Dr. Patrick McCarthy, Northwestern Memorial Hospital: “Well even though it’s a Mitral Conclave, Adam, we’re talking about all sorts of things that are related. For instance about 30 to 40% of patients have atrial fibrillation and irregular heart rhythm so that would be one of the topics that we talk about. And then many of the patients also have a leaky tricuspid valve. And so even though it is a Mitral Conclave we are talking about all the other associated diseases that go with that.”
Dr. Harold Roberts, Aventura Hospital: “The heart muscle itself pumps better if you repair and then replace the valve.”
Dr. Michael Mack, The Heart Hospital Baylor Plano:”Generally, we like to keep the patient not one second longer than they need to be there so that infection is, they are not at risk for infection. However, for mitral valve surgery, infection is an extremely rare complication.”
Dr. Joseph Bavaria, Perelman School of Medicine, Penn Medicine: “The fact of the matter is that the people who have aortic valve disease have a little bit higher incidence of mitral valve disease than a normal person. So, I am an aortic specialist but I am here at the Mitral Conclave for that reason.”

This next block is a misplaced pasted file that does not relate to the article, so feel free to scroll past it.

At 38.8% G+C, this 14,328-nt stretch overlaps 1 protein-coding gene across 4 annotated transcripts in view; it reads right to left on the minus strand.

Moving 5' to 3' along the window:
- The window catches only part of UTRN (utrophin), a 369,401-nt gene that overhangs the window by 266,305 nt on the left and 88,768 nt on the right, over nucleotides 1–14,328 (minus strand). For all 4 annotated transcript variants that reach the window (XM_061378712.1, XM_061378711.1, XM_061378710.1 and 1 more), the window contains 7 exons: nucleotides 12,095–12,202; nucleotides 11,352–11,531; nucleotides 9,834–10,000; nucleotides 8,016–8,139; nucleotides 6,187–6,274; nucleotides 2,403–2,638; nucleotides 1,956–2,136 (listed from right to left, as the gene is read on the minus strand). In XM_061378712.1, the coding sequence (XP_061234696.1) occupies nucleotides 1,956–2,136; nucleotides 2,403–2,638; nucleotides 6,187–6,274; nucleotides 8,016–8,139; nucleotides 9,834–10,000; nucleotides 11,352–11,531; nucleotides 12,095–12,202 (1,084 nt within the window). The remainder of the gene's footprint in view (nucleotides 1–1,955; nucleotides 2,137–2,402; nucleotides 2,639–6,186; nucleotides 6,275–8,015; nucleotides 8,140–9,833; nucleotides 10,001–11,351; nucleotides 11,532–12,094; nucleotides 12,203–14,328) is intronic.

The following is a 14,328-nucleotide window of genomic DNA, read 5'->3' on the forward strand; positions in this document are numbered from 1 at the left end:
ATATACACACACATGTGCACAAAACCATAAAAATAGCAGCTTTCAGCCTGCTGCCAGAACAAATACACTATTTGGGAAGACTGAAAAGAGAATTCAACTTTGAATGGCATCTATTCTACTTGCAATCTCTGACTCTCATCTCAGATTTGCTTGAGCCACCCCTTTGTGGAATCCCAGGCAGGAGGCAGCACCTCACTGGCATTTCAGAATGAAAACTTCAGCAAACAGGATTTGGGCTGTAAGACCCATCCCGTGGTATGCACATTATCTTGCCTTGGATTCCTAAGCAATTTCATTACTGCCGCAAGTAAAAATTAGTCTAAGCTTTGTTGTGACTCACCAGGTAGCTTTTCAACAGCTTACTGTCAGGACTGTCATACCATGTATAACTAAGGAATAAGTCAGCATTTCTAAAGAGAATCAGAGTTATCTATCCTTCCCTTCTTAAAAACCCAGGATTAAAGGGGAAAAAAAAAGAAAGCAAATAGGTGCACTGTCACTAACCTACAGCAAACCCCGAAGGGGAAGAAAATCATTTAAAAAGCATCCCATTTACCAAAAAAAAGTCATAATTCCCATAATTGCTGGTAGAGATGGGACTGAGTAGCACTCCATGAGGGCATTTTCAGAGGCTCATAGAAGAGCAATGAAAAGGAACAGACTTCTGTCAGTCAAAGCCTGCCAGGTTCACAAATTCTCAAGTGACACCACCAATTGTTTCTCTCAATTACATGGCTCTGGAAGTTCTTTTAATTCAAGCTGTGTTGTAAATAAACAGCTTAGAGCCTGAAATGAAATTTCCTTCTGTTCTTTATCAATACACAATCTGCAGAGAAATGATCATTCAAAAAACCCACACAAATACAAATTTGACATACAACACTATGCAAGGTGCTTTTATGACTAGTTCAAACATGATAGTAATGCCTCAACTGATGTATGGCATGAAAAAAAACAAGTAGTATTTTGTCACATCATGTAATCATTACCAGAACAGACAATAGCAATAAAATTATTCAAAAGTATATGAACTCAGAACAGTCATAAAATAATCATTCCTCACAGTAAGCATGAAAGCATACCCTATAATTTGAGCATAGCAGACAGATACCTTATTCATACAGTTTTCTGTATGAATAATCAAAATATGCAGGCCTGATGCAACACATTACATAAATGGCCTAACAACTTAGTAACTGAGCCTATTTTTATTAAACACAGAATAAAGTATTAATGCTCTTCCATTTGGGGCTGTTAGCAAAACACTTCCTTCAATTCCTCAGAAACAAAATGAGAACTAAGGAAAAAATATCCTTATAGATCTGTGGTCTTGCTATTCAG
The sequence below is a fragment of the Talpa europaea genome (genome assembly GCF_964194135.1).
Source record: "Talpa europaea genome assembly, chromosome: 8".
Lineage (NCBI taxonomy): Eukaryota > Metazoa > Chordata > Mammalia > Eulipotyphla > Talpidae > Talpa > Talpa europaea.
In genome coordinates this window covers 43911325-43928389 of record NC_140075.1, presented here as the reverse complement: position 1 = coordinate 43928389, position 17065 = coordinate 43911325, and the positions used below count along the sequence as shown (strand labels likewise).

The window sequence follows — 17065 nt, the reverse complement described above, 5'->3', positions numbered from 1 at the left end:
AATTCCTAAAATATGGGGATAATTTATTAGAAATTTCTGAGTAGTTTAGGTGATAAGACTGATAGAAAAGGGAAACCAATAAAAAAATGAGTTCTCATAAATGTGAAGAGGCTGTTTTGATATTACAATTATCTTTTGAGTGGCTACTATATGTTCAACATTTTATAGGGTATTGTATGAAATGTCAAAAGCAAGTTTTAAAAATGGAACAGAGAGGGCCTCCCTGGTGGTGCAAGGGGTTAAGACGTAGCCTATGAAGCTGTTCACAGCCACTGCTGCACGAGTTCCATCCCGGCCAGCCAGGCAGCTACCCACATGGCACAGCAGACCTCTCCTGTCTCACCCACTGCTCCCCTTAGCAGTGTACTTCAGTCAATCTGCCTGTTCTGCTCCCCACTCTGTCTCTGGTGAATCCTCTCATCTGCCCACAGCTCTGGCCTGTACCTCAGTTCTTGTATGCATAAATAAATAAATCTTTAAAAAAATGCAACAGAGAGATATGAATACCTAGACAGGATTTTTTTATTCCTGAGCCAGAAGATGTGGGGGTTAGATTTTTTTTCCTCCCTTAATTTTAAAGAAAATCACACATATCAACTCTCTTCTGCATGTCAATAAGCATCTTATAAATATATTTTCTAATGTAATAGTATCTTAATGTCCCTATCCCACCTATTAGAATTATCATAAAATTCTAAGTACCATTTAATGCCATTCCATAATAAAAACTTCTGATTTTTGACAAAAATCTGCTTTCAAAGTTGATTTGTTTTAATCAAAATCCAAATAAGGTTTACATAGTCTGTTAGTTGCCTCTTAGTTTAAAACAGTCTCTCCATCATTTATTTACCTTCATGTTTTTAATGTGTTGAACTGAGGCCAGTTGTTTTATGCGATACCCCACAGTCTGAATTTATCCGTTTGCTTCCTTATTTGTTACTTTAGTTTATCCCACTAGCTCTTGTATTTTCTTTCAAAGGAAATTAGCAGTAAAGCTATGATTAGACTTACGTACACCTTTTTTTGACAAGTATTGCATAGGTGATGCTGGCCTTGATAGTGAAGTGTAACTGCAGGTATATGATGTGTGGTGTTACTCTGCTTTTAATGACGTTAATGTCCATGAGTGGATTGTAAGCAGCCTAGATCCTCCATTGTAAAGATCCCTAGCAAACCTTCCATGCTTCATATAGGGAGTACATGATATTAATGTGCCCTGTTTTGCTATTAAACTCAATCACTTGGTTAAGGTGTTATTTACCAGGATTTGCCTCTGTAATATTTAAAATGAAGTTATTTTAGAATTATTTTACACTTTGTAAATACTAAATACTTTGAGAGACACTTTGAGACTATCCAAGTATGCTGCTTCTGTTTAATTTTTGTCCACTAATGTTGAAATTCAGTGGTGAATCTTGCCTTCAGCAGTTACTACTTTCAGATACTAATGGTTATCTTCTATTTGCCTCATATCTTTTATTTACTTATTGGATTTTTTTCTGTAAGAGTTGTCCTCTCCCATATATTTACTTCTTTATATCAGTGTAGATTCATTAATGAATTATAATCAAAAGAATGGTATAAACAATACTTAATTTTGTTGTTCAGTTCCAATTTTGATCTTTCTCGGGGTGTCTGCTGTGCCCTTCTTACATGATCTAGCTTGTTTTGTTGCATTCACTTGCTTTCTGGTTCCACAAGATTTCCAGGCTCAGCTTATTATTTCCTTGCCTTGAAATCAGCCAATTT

Dr. Kevin Accola, Florida Hospital, Cardiovascular Institute. “This is fun for me because I get to pick other surgeons’ brains who have the same types of problems and see the same types of circumstances that I see every day. It’s really outstanding sharing of information as well as a collegial good to see my friends, as well as you, here at these events.”
Adam Pick: To the AATS, the Mitral Conclave Faculty and the attendees, On behalf of the patients and caregivers with the HeartValveSurgery.com community, thank you for your ongoing commitment and pursuit of healthy hearts!
Matt says on July 11th, 2013 at 12:09 am
I had a JacobsTitanium Mitral valve fitted 2 years ago and uptill having total Ablation in Aorikl this year it had constantly run at between 220 & 270 BPM Cardio Versions and various medications did nothing to help but since April excepting once or twice. But although aware of its ticking right since day one, with the variations and general state of my health due to this it never realy bothered me but now it is begining to annoy and is preventing me from sleeping do many others find this and any suggestions how to ignore/ stop the tick? All answers apreciated, also Chest Infections I continually get these is that normal or due to my high dosaes of Bisoprolol 15mg daily!